Some 20 relics have been stolen from the Basilica-Cathedral Notre-Dame-de-Québec, including several remains of numerous saints and blesseds and other religious figures that were part of the confederation of the province.

The remains were mostly what are considered "first-class relics," according to the Catholic News Agency, meaning they are objects from the saints themselves, namely bone fragments.

The thief actually made off with an entire reliquary, which is the small box "in which relics are enclosed." According to the Journal de Québec, the reliquary was as small as a one-inch nail and plated in gold.

Which, apparently, could be the most commercially valuable part of the theft. The relics themselves offer little commercial value, as Bishop Denis Bélanger explained. This is likely because these saints and other historical figures lack any importance outside of Canada, or even Québec, in some cases.

However, valuable or not, the theft is certainly sacrilegious and shows a blatant disrespect for the revered relics. All we can hope is that this whole thing ends up like the stolen totem pole hand fiasco

Included in the stolen relics are fragments from Saint André of Montréal, Saint François of Laval, Saint Marguerite Bourgeoys and Saint Kateri Tekakwitha, the first-ever Indigenous Canadian to be venerated in the Catholic Church and then canonized as a saint. 

The reliquary also contained relics from "three of the eight North American martyrs," CNA explains, which include more names you may be familiar with: Jean de Brébeuf, Charles Garnier, and Gabriel Lalemant. There were also relics from Émilie Tavernier-Gamelin and St. Mary of the Incarnation.


READ ALSO: The Montreal Museum Of Fine Arts' Totem Pole Hand Was Returned With Drunken Apology Note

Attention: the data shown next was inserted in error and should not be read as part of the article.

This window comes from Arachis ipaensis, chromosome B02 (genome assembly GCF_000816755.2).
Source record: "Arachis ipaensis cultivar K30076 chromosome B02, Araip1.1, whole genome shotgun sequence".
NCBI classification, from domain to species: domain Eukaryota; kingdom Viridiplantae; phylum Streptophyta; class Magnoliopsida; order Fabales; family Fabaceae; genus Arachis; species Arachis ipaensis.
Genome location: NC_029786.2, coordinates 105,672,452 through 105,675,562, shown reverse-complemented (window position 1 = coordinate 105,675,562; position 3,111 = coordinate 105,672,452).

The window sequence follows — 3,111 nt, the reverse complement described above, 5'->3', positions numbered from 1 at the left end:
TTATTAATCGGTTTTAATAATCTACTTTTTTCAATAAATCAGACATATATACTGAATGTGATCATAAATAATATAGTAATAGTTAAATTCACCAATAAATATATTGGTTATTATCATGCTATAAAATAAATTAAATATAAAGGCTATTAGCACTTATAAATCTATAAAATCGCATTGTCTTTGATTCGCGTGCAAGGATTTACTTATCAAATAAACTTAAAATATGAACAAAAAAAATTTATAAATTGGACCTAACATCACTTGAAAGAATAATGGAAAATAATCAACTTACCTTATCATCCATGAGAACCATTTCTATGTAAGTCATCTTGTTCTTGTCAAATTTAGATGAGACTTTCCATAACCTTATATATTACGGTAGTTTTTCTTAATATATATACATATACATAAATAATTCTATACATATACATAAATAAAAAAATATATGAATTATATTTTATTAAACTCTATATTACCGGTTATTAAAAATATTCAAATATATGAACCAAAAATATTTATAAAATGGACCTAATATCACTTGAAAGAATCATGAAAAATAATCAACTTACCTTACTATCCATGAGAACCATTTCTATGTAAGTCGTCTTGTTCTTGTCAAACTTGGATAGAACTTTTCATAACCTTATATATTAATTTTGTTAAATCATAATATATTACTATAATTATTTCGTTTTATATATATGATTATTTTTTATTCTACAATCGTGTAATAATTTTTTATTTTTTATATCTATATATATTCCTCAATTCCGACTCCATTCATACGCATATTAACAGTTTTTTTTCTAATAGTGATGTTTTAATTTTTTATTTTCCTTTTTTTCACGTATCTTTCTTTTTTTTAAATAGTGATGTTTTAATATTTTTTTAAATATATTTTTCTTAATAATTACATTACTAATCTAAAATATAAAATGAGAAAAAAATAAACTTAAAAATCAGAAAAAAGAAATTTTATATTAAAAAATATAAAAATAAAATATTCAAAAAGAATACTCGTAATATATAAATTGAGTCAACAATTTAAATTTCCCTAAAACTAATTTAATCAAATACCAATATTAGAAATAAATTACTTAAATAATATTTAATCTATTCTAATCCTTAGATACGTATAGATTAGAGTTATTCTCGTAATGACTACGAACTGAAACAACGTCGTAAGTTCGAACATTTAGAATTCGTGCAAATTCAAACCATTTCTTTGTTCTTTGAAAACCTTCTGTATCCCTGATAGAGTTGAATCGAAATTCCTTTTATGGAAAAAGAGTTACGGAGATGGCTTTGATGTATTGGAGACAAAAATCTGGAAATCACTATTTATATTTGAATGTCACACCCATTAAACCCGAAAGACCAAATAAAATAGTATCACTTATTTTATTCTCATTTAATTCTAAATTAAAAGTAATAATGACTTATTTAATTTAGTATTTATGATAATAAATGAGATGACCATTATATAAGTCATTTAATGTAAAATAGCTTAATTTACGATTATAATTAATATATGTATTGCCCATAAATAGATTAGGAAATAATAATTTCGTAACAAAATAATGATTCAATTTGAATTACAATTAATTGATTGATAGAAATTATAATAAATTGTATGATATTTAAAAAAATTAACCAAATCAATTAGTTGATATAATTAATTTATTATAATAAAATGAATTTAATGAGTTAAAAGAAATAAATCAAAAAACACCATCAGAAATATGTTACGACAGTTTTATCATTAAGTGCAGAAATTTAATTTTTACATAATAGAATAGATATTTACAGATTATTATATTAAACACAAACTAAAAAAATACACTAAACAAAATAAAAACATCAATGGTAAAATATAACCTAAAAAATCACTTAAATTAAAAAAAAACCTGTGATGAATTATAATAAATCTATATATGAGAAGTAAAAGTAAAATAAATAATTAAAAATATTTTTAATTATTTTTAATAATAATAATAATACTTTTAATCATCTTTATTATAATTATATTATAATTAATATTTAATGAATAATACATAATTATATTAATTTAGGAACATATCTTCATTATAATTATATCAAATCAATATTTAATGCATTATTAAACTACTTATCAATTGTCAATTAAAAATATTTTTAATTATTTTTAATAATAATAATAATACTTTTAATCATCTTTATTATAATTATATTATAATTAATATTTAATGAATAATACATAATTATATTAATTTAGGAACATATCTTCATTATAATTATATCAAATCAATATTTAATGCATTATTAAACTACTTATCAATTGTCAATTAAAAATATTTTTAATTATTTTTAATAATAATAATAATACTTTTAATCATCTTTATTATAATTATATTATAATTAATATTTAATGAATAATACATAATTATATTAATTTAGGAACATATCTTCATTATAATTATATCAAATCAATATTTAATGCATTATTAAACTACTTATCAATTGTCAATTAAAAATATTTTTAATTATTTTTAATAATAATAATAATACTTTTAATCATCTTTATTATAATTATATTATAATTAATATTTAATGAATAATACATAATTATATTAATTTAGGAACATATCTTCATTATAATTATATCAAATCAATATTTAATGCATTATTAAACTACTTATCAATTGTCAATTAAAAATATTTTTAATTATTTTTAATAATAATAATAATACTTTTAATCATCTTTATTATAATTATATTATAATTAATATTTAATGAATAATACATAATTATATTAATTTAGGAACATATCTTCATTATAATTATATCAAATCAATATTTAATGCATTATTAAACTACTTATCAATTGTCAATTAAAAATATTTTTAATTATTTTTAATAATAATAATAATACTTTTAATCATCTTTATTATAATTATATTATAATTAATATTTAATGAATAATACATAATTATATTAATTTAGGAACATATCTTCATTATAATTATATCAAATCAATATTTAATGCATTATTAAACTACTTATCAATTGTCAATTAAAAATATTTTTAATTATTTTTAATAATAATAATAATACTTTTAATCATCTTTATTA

While it may seem silly or frivolous to some, the Basilica has maintained the bones of these saints, martyrs and beatified Catholics, these individuals are more than just their religion, and their impact can be seen in the names of our streets, parks schools, and metro stations.

The reality is that Jesuits represent some of the first inhabitants of "New France," meaning that they laid much of the foundation of our province and eventually the entire country.

So, while they are "religious relics," that were stolen from a church, they are also historical relics that were stolen from one of the most longstanding bastions of Québec history.  

The thief was able to escape the church on foot, even after they were heard by the church's security guard as they attempted to force open a door.

The church was unable to capture any of the theft on video, as they learned after the incident that there was an issue with the hard drive of their security system. This leaves police with little to work with in terms of a suspect.

Luckily, the Basilica is working hard to replace the relics, as many of the aforementioned historic figures are kept with other religious orders, such as the Fathers of St. Croix or the Ursulines of Québec.

The church was also able to keep their donations safe, as the collection boxes had already been collected. 

All we can hope now is that the thief sees the error of their ways, maybe decides to go to do a little confession and leaves the reliquary in the confessional.

We'll forgive them. It's the Christian thing to do.

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